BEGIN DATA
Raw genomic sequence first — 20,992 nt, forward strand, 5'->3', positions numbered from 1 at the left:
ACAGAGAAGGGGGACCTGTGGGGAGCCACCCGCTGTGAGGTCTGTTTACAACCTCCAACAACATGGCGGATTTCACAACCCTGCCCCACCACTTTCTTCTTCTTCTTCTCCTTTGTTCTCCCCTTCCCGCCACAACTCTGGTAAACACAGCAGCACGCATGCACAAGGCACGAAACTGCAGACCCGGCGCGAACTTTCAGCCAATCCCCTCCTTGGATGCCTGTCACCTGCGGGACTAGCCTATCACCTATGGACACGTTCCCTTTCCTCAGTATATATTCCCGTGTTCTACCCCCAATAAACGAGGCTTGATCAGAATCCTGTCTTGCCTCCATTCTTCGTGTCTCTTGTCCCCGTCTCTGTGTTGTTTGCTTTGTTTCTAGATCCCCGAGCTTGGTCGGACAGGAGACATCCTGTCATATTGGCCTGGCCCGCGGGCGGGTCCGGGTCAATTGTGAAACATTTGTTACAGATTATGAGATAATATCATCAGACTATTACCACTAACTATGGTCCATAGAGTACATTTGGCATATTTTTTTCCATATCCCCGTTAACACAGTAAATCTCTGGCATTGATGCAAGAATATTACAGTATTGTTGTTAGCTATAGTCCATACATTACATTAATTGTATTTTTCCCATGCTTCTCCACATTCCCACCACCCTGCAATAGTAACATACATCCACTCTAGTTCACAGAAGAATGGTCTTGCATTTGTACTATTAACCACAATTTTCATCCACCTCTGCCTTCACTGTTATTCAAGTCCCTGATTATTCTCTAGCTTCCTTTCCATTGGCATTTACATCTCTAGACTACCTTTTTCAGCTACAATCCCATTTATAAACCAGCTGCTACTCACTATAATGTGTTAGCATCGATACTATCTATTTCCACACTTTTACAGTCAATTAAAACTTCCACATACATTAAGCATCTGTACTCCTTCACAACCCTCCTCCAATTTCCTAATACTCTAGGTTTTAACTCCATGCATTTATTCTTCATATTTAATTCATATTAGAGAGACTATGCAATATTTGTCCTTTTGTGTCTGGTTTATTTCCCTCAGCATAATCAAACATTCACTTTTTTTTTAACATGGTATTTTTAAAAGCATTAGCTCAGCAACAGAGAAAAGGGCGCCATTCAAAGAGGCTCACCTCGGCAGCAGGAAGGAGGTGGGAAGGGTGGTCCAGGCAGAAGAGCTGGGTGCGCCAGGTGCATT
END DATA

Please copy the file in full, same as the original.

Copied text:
Raw genomic sequence first — 20,992 nt, forward strand, 5'->3', positions numbered from 1 at the left:
ACAGAGAAGGGGGACCTGTGGGGAGCCACCCGCTGTGAGGTCTGTTTACAACCTCCAACAACATGGCGGATTTCACAACCCTGCCCCACCACTTTCTTCTTCTTCTTCTCCTTTGTTCTCCCCTTCCCGCCACAACTCTGGTAAACACAGCAGCACGCATGCACAAGGCACGAAACTGCAGACCCGGCGCGAACTTTCAGCCAATCCCCTCCTTGGATGCCTGTCACCTGCGGGACTAGCCTATCACCTATGGACACGTTCCCTTTCCTCAGTATATATTCCCGTGTTCTACCCCCAATAAACGAGGCTTGATCAGAATCCTGTCTTGCCTCCATTCTTCGTGTCTCTTGTCCCCGTCTCTGTGTTGTTTGCTTTGTTTCTAGATCCCCGAGCTTGGTCGGACAGGAGACATCCTGTCATATTGGCCTGGCCCGCGGGCGGGTCCGGGTCAATTGTGAAACATTTGTTACAGATTATGAGATAATATCATCAGACTATTACCACTAACTATGGTCCATAGAGTACATTTGGCATATTTTTTTCCATATCCCCGTTAACACAGTAAATCTCTGGCATTGATGCAAGAATATTACAGTATTGTTGTTAGCTATAGTCCATACATTACATTAATTGTATTTTTCCCATGCTTCTCCACATTCCCACCACCCTGCAATAGTAACATACATCCACTCTAGTTCACAGAAGAATGGTCTTGCATTTGTACTATTAACCACAATTTTCATCCACCTCTGCCTTCACTGTTATTCAAGTCCCTGATTATTCTCTAGCTTCCTTTCCATTGGCATTTACATCTCTAGACTACCTTTTTCAGCTACAATCCCATTTATAAACCAGCTGCTACTCACTATAATGTGTTAGCATCGATACTATCTATTTCCACACTTTTACAGTCAATTAAAACTTCCACATACATTAAGCATCTGTACTCCTTCACAACCCTCCTCCAATTTCCTAATACTCTAGGTTTTAACTCCATGCATTTATTCTTCATATTTAATTCATATTAGAGAGACTATGCAATATTTGTCCTTTTGTGTCTGGTTTATTTCCCTCAGCATAATCAAACATTCACTTTTTTTTTAACATGGTATTTTTAAAAGCATTAGCTCAGCAACAGAGAAAAGGGCGCCATTCAAAGAGGCTCACCTCGGCAGCAGGAAGGAGGTGGGAAGGGTGGTCCAGGCAGAAGAGCTGGGTGCGCCAGGTGCATT